LETTER: Real leadership

Doug Tystad/Leavenworth

To the editor:

I just read Rep. Pat Proctor’s letter to the editor of Sept. 23, explaining his reasons for opposing mask and vaccine mandates. These mandates that he so adamantly opposes are designed to help stop the spread of COVID-19 so that we can get back to normal life in our community and country. I disagree with his reasoning and logic. 

First, he says he has “no problem” with masks or vaccines, but he just doesn’t believe that the government has the right to mandate such things in the name of public safety. He goes on to explain that a nameless bureaucrat in the Department of Labor should not be allowed to make a vaccine mandate, and it should be left up to elected officials, such as himself, to prescribe what’s good for his subjects. Unfortunately, he forgets that the nameless bureaucrat can’t make policy in a vacuum. That bureaucrat is carrying out the Occupational Safety and Health Act signed into law by President Nixon in 1970. When the Department of Labor mandates vaccines for the workplace, they do so under the law. 

Proctor’s view is that if left to their own devices, his people will do the right thing. If so, then why do we have over 675,000 dead in this country due to COVID? The undisputed fact is that masks and vaccines work to reduce the spread of the virus, but only if people use them. Following the vocal minority is easy when decrying mandates. Leading the hesitant and sometimes fearful to do the right thing is what is required to get us to the other side of this pandemic – that’s real leadership.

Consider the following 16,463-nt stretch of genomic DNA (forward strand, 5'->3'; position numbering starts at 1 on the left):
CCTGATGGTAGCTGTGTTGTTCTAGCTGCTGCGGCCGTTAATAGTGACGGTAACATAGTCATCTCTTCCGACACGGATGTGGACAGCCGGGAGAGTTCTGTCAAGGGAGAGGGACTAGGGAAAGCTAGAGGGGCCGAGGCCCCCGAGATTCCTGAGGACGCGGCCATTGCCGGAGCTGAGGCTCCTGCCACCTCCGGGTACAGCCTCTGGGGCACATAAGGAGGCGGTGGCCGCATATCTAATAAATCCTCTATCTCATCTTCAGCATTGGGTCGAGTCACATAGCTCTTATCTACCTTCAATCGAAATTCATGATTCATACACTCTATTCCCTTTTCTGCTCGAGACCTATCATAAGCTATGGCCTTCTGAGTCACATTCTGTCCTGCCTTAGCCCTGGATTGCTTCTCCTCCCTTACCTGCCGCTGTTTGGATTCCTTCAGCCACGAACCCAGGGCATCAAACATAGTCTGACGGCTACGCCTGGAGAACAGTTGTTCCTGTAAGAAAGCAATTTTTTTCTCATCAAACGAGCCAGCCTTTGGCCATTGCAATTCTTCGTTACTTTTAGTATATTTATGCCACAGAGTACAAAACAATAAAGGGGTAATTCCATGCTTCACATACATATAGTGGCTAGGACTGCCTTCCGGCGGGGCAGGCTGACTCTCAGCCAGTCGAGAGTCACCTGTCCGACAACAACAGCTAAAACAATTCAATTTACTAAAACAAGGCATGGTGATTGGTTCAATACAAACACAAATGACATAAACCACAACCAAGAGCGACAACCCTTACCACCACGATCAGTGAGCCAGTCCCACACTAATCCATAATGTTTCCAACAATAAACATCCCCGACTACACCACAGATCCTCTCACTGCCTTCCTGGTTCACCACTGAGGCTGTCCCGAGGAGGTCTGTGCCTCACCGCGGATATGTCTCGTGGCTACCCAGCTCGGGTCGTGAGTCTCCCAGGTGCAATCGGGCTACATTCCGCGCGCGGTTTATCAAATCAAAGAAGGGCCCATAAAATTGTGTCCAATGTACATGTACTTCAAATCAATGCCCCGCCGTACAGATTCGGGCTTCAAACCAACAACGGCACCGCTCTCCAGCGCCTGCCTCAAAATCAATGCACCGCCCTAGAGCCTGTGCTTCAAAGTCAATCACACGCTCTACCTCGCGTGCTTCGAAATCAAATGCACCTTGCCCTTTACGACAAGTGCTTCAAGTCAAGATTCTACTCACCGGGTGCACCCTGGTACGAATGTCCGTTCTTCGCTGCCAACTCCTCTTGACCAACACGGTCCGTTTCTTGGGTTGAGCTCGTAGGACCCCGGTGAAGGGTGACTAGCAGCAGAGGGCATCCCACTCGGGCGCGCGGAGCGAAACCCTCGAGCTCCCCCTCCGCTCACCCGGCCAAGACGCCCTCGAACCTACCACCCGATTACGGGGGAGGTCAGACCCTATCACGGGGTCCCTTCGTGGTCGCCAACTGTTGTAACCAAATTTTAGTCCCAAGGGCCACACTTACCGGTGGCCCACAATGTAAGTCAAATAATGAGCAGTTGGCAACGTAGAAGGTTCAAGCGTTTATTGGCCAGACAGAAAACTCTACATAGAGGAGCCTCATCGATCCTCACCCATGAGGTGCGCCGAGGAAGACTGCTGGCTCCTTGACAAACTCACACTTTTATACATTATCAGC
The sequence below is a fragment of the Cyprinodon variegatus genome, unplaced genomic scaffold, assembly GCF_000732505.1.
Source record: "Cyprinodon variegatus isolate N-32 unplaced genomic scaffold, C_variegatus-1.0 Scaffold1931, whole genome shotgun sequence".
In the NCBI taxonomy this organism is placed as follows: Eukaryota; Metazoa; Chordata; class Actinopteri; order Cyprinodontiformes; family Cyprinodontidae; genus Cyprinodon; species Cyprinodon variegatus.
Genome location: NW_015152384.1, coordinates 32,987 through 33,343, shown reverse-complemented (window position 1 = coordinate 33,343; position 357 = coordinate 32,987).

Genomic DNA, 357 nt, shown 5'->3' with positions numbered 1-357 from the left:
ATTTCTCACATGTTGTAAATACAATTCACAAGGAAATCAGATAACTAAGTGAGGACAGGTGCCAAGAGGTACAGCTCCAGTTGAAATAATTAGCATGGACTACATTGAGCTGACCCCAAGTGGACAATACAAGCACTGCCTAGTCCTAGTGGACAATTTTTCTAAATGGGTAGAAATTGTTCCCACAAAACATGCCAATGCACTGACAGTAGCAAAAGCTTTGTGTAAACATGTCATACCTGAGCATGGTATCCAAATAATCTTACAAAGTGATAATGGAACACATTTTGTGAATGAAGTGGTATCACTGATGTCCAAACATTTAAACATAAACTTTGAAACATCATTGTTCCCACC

Proctor also notes proudly – and often – that he served to protect the Constitution of the United States for 25 years. During that time, he was personally required to take vaccines and as an officer, he was required to mandate that soldiers under his command take vaccines. Did he refuse vaccines personally or refuse to ensure that his subordinates were fully protected for any contingency? I suspect not since he retired honorably. So, what has changed, other than he’s now a member of the radical wing of the Republican Party?

Finally, because Proctor wraps himself in the Constitution and the flag and, well, “freedom,” I think it only fitting that he should have read the document which seems to form the basis of his current proclamation that the federal government doesn’t have the right to protect our nation under a standing law. If he had read the document, he would have seen in the first paragraph, the Preamble to the Constitution: “We the People of the United States, in Order to form a more perfect Union, establish Justice, insure domestic Tranquility, provide for the common defence, promote the general Welfare, and secure the Blessings of Liberty to ourselves and our Posterity, do ordain and establish this Constitution for the United States of America.”

– Doug Tystad/Leavenworth